have spoken more strongly. Then we are assured that we "feel" rightness,
or that "right is right"--apparently as a simple irresoluble quality of
certain actions--and with same breath, that "it is _better_ for
ourselves and others to act on these rules," where he jumps off to
utilitarianism again; and then we are forbidden to "obey the selfish
impulses of our animal nature"--a strange prohibition for one who sees
in us nothing but animal nature, who denies us any free power to
withstand its impulses. Then it is "clearly our highest wisdom to follow
right"--an appeal to prudential motives--"not from any selfish
calculations"--a repudiation of prudential motives--"but because 'right
is right'"--an appeal to a blind unreasoning instinct, and a prohibition
to question its authority. We are told that for practical purposes it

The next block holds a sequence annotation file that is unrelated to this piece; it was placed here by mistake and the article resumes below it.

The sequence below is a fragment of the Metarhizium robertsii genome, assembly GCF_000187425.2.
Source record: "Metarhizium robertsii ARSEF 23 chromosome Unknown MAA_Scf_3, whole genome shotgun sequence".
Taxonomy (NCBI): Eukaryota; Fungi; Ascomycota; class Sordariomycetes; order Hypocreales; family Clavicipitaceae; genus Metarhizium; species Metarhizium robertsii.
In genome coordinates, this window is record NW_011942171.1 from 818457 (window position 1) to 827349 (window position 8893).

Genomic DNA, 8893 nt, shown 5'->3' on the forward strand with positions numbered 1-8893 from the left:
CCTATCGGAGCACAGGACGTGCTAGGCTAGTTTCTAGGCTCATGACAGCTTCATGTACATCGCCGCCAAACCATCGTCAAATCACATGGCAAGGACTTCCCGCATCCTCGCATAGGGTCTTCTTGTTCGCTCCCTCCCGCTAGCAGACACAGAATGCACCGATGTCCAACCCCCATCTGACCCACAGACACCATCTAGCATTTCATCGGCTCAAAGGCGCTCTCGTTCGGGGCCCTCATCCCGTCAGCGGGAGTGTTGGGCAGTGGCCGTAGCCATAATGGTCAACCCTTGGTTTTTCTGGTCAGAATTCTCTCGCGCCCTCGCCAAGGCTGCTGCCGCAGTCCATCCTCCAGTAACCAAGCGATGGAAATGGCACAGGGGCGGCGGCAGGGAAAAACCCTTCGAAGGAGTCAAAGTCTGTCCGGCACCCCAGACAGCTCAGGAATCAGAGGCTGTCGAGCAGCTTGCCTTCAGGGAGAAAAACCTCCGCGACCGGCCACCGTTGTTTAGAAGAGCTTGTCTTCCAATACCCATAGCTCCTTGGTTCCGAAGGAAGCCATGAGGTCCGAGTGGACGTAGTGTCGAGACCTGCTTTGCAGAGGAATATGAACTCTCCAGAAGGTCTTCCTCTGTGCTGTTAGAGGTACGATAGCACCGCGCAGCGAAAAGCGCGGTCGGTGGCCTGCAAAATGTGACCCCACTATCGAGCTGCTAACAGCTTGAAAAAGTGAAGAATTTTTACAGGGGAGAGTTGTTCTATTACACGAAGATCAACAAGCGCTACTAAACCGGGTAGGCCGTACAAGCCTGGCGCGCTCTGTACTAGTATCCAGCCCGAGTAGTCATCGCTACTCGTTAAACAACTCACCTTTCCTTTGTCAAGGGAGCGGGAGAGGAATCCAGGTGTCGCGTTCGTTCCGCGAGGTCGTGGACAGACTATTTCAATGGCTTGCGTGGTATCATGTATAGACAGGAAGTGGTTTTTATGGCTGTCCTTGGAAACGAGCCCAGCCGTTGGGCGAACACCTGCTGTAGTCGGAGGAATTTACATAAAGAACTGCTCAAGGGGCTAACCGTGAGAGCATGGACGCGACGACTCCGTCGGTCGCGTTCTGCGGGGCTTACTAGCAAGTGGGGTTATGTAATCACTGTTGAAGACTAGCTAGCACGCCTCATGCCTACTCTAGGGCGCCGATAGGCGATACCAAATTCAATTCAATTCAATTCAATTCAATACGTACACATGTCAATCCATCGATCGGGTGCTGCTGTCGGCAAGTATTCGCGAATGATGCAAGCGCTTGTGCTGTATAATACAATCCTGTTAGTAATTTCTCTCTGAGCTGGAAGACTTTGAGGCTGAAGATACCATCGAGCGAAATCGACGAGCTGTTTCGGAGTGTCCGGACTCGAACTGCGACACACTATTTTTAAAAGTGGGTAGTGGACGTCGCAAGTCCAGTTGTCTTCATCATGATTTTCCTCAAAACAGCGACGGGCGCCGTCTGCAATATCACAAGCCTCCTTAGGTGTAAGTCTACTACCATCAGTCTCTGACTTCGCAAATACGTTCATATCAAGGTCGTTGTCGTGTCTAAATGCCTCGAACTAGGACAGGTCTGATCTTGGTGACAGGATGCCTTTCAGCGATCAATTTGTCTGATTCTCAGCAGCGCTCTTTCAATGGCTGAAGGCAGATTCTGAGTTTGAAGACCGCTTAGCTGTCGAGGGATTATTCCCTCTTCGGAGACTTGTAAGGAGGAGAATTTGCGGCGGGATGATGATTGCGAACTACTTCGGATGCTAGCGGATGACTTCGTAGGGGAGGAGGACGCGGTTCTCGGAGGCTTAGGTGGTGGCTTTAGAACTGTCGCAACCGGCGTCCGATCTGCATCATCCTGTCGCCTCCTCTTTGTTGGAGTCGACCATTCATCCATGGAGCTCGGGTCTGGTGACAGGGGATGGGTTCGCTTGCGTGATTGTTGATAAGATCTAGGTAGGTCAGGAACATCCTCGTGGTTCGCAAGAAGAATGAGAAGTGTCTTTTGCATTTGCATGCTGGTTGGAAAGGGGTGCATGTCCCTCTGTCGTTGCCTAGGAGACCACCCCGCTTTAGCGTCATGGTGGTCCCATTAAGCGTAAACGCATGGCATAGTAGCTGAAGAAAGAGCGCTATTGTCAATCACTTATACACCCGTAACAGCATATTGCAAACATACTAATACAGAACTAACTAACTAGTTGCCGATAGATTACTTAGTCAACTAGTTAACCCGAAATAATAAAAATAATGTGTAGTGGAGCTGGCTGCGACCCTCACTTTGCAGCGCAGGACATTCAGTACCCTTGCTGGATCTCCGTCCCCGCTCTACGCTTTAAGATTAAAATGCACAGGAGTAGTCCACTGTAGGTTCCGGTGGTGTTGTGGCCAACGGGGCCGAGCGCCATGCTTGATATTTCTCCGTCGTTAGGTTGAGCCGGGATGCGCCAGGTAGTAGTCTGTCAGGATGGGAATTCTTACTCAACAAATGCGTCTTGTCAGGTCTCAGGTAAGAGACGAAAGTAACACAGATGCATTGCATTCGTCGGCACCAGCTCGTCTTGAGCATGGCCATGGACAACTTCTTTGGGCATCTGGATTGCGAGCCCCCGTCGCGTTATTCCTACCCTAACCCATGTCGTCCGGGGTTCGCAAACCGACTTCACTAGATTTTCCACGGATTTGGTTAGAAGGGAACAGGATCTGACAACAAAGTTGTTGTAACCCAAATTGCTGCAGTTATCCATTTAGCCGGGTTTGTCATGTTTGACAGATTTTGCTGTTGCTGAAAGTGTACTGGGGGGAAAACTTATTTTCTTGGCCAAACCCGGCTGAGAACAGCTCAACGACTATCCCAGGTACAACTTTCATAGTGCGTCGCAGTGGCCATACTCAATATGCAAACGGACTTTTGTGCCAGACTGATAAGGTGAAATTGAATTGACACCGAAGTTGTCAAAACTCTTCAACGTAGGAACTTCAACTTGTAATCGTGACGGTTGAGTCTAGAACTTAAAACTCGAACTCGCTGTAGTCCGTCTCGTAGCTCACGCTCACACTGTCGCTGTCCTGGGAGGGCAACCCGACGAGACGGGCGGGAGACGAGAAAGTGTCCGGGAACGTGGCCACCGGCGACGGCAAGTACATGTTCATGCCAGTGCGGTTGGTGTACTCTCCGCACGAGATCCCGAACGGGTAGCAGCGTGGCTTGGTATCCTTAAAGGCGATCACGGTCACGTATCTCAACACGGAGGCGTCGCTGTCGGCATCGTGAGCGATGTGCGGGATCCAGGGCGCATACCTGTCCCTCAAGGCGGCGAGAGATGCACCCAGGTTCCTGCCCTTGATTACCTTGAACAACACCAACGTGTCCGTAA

matters little whence this absolute imperative rule originates. Was
there ever a more unpractical and short-sighted assertion! Convince men
that the dictates of conscience are those of fear or selfishness, that
they are all mere animal instincts, that they are anything less than
divine, and who will care for Mr. Laing's appeal to blind faith in the
"rightness of right"?

As long as Christian tradition lives on, as it will for years among the
masses, the effects of materialist ethics will not be felt; but as these
new theories filter down from the few to the many, they will inevitably
produce their logical consequences in practical matters. No one with
open eyes can fail to see how the leaven is spreading already. Still the
majority act and speak to a great extent under the influence of the old
belief, which they have repudiated, in the freedom of man's will and the
Divine origin of right. It is quite plain that Mr. Laing has either
never had patience to think the matter out, or has found it beyond his
compass. Having thus established morality on a foundation independent of
religion and of everything else, making "right" rest on "right," he
assumes the prophetic robe, and on the strength of his seventy years of
experience and philosophy poses as a _Cato Major_ for the edification of
the semi-scientific millions of young persons to whom he addresses his
volumes. We have a whole chapter on Practical Life, [24] on
self-reverence, self-knowledge, self-control, full of portentous